THIS BRIEF STARTED AS A TWEET VENTING, frustration at the end of long day in a meeting room at Casino Rama this past Fall.
The discussion revolved around how we enforce our laws as we develop First Nation constitutions and land codes according to our own norms and values. Yet that meeting revealed to me that, despite having our own police forces in communities for close to twenty-five years, the jurisdiction we are rapidly (re)assuming lacks authority.
This is a discussion of the promise, and ultimate failure, of First Nation policing in Ontario.
Over fifteen years ago, before becoming CEO at Nipissing First Nation, I worked as the Director of Intergovernmental Affairs at the Anishinabek Nation. One of the files I worked on was First Nation policing. I studied the development of the Anishinaabek Police Services (APS) as it emerged from negotiations at the Indian Commission of Ontario and became a regional police service, separate from the Ontario First Nations Policing Program.
The original intent of the APS was to deliver peacekeeping in a more traditional sense to our communities. It was supposed to reflect the culture of our nations in the services it provided.
Since 1994 and the creation of the APS after tripartite negotiations with Canada and Ontario, the Service has grown to include twelve stations and nearly one hundred officers. Many point to the model as a success story. Unfortunately, the traditional Indigenous peacekeeping elements have been left behind.
“First Nation” Policing
There are many reasons for exclusion, some straightforward, others complex.
First Nation policing has never had the same recognition as a full service that other police services across Canada receive. It has been viewed as a program by both the Ontario and Canadian governments.
This lack of recognition has resulted in a lack of support, meaning budget delays, extended periods of inactivity from government partners, and serious inequities in wages and equipment between APS and mainstream services.
Not only has this prevented the First Nation policing from realizing its original vision, in some cases, this underfunding has actually resulted in deaths.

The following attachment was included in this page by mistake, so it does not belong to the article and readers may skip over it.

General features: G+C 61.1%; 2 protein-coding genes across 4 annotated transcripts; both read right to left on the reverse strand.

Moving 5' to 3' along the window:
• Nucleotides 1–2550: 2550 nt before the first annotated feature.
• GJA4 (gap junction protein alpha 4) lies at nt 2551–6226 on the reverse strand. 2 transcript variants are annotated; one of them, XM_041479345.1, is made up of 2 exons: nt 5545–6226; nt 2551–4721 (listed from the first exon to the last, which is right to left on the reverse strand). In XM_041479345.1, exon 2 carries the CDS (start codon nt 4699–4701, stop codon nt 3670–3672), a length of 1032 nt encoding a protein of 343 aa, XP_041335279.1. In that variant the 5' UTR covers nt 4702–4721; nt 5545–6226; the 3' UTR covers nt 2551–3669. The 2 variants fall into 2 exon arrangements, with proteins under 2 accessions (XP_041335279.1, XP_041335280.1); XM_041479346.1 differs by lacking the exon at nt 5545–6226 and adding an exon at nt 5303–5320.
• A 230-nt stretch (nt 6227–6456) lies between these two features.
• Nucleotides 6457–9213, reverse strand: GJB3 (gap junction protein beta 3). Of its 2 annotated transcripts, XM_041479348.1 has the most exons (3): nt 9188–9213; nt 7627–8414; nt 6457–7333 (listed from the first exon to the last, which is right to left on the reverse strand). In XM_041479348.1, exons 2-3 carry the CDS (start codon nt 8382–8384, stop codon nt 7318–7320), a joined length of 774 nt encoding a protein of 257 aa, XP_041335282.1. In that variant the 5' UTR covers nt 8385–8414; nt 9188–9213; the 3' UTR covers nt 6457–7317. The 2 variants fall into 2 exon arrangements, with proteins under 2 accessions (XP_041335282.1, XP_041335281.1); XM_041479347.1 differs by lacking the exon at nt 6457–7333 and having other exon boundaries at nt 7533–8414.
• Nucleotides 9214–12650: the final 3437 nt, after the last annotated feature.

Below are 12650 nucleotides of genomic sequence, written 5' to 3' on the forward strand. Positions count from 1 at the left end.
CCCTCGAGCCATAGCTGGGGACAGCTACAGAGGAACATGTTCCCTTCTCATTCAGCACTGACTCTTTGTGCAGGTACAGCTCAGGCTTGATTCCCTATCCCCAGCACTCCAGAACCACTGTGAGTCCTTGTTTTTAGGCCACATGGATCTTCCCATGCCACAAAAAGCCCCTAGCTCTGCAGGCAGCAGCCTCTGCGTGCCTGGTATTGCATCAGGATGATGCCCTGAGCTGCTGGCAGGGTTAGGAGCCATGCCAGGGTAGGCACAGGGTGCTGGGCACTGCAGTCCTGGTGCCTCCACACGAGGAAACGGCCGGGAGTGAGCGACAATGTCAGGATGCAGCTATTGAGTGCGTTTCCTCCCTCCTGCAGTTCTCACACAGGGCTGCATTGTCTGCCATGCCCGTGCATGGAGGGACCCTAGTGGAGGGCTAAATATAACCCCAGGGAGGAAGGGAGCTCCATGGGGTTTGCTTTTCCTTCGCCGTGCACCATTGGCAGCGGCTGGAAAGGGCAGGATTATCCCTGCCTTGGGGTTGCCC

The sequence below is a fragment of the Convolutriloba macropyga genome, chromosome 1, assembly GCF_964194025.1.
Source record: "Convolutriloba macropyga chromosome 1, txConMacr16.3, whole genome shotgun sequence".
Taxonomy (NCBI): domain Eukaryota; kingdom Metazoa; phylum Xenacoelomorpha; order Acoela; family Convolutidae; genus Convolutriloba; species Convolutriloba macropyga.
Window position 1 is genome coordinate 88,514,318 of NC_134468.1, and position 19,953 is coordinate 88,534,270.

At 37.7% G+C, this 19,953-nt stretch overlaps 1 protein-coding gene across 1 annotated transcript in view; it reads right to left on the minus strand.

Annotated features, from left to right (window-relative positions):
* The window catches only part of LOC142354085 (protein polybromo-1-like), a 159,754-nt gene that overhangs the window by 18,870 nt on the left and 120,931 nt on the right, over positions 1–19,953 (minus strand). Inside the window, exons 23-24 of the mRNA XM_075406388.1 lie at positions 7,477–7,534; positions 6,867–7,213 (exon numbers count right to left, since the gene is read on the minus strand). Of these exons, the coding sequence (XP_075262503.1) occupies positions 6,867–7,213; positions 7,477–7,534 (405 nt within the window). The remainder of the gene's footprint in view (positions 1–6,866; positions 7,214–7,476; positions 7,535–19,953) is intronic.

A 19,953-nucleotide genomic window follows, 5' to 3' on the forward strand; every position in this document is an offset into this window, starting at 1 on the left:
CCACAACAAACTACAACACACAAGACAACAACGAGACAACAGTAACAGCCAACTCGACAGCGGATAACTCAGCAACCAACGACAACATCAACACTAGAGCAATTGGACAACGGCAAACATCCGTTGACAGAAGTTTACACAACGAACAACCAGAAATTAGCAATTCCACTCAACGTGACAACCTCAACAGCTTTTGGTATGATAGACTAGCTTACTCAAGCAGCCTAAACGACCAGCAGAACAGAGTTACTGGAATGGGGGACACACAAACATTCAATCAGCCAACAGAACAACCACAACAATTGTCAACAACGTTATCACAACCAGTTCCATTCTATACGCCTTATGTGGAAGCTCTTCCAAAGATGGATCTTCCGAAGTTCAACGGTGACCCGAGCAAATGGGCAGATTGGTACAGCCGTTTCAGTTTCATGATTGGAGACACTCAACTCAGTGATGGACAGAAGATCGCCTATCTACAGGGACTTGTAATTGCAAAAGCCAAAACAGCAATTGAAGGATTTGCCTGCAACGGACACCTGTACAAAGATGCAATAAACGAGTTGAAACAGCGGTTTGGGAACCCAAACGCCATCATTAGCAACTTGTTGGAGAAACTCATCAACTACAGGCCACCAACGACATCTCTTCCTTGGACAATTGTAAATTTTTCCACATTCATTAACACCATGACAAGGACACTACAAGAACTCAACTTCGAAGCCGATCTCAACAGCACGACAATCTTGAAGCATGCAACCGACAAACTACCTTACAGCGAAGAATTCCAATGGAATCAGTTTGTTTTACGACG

Related, as the lack of support became chronic, the relationship between police leadership and frontline officers deteriorated. This was manifested in high rates of stress and sick leave, a general lack of morale, and general resistance to the original philosophy of the initiative.
Any hope of building a service based on a model of peacekeeping or traditional values could not be entertained while basic needs of officers were being disregarded.
These challenges were amplified by a lack of sensitivity to community relations in their training. APS officers receive the same training at Ontario Police College (OPC) as the OPP, with little or no learning about the issues and challenges that exist in the communities where they are stationed, nor alternative philosophies of First Nation peace-keeping. Some officers have that understanding from being raised in a First Nation community, it’s true. But many others lack that experience. Effectively, the education system produces First Nation OPP officers, preparing them poorly for First Nation contexts and neglecting First Nation values altogether.
Enforcing the Big Law
In 2005, Nipissing First Nation developed its own Fisheries Law based on its inherent rights, which are further articulated in the First Nation’s Chi-Naaknigewin (“Big Law” or constitution). Since then, we have experienced a number of challenges with the enforcement and adjudication of our law. A crux of the challenge has been a clash in philosophy.
As we strive to move towards peacekeeping and restorative justice—away from Canada’s adversarial and carceral approach—it is the police services originally created to realize our vision who are pushing back.
This is what that frustrating meeting last Fall was about. Frustrating because in response to our goals, the Deputy Chief of the Anishinaabek Police Service, Dave Whitlow, effectively dismissed efforts Nipissing First Nation (NFN) has made in enforcing our own laws. The Deputy Chief made it clear that he didn’t see any system as legitimate other than the jurisdiction of provincial or federal governments. In his eyes, First Nation laws aren’t real laws unless they are blessed by the Crown.
So the two officers that NFN has sent to be trained through the Ontario Police College with the hopes, underwritten by negotiations, to enforce NFN’s jurisdiction have been a waste? Indeed, the Deputy Chief stated that the two officers would be at risk if they were ultimately appointed and served the NFN. That unless they were appointed by the Crown, they would lack legitimacy, making their jobs difficult, even dangerous.
The lack of willingness to even consider the possibility of First Nations restoring the jurisdiction to ensure public safety in our own ways is particularly galling. The leadership of the police service, supposedly serving our nation, is not willing to support our self-determination.
Despite close to twenty-five years of First Nation policing in Ontario, I feel the police services working in our nations are probably more disconnected from our aspirations to become self-governing than it ever has been.
I can’t speak to First Nations experiences with tripartite agreements and some degree of “jurisdiction” over policing. But I can say that the APS in Ontario now clearly enforces the province’s laws exclusively, is trained without attention to First Nation policing philosophy, and has come to reproduce the very same challenges we sought to get away from in the first place. As we collectively move towards asserting jurisdiction, First Nations require a new conversation on how we’ll enforce our laws, in our own ways.